The annual Lyrid meteor shower will light up the night sky this week, with its peak in the predawn hours on Thursday.
While the first months of the year have been quiet since January’s Quadrantid meteor shower, the Lyrids are a welcome sight to observers hoping for a celestial spectacle.
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Though the shooting stars can appear anywhere in the sky, curious stargazers can look to the meteors’ namesake constellation Lyra — the harp — for reference as Lyrid meteors appear to radiate from near the bright star Vega, EarthSky reported on Tuesday.
The American Meteor Society shows that the moon will be around 68% full on Thursday, possibly impacting visibility.
Light pollution will also be a potentially debilitating factor and experts advise viewers to attempt to find an unobstructed view.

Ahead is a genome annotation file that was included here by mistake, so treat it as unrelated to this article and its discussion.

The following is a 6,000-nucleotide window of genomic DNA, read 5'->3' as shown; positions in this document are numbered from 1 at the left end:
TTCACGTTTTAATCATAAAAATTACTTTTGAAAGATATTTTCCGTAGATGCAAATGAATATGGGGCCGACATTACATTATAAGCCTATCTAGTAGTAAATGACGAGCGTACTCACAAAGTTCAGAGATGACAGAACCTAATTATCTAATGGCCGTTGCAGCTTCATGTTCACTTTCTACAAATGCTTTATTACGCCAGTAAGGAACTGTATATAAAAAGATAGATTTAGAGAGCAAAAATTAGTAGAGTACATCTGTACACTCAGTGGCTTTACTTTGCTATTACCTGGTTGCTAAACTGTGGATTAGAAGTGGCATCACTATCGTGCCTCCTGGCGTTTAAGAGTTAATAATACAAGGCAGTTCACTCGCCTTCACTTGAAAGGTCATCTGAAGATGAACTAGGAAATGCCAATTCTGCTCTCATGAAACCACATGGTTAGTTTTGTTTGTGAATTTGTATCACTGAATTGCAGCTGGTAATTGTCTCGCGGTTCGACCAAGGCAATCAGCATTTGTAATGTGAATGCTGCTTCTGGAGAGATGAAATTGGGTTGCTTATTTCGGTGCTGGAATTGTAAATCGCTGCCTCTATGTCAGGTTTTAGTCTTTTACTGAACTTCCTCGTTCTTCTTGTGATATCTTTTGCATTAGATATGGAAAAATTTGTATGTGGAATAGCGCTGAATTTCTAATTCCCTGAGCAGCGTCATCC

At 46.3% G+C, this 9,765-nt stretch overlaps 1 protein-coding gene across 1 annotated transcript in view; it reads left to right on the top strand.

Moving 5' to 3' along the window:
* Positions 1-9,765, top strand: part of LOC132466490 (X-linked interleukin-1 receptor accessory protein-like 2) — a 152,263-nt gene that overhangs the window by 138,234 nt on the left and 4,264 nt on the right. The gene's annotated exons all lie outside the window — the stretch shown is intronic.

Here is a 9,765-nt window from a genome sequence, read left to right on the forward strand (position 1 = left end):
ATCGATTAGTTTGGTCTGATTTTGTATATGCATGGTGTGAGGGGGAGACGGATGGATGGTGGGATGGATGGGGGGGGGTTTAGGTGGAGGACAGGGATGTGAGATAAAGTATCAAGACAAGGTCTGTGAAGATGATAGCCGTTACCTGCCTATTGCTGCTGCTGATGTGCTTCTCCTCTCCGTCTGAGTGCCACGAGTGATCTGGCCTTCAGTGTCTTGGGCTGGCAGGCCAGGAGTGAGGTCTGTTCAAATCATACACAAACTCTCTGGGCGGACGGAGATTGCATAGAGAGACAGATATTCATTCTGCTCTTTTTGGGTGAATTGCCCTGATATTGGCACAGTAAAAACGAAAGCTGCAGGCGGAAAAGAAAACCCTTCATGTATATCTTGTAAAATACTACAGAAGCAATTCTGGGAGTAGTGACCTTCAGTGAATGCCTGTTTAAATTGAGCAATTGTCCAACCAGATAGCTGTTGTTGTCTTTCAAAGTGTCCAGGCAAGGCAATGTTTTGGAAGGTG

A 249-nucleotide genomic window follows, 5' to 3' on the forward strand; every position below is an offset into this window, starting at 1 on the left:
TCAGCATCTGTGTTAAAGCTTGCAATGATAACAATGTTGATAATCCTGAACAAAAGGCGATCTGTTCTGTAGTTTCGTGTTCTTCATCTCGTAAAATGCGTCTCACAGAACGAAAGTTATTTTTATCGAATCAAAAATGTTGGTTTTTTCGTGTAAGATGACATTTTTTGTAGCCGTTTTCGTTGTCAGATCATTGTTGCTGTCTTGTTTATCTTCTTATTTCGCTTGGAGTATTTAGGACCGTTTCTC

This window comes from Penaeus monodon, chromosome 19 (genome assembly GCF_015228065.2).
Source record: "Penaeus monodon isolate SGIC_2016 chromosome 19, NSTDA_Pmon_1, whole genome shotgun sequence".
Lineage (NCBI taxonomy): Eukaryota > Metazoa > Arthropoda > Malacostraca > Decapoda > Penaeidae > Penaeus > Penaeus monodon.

One of the oldest known meteor showers, Lyrids have been witnessed for 2,700 years, according to NASA.
The agency notes they are recognizable for their fast and bright meteors and can produce an outburst of as many as 100 meteors per hour.
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In general, 10 to 20 Lyrid meteors can be observed per hour during their peak, traveling at a velocity of 30 miles per second and NASA notes that Lyrids often leave behind glowing dust trains as they blaze through the Earth’s atmosphere.
The source of the shower is the Comet Thatcher (C/1861 G1), which was discovered on April 5, 1861, by astronomer A. E. Thatcher.
As Earth crosses Thatcher’s orbital path, it passes through a trail of debris and is bombarded with comet litter for two weeks.
Thatcher was last seen in the 19th century and isn’t expected to return until the year 2276, according to Insider.
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After the Lyrids pass, there are still 11 meteor showers to watch for this year.
The Lyrids will overlap with the Eta Aquarids meteor shower that NASA says is set to peak in early May.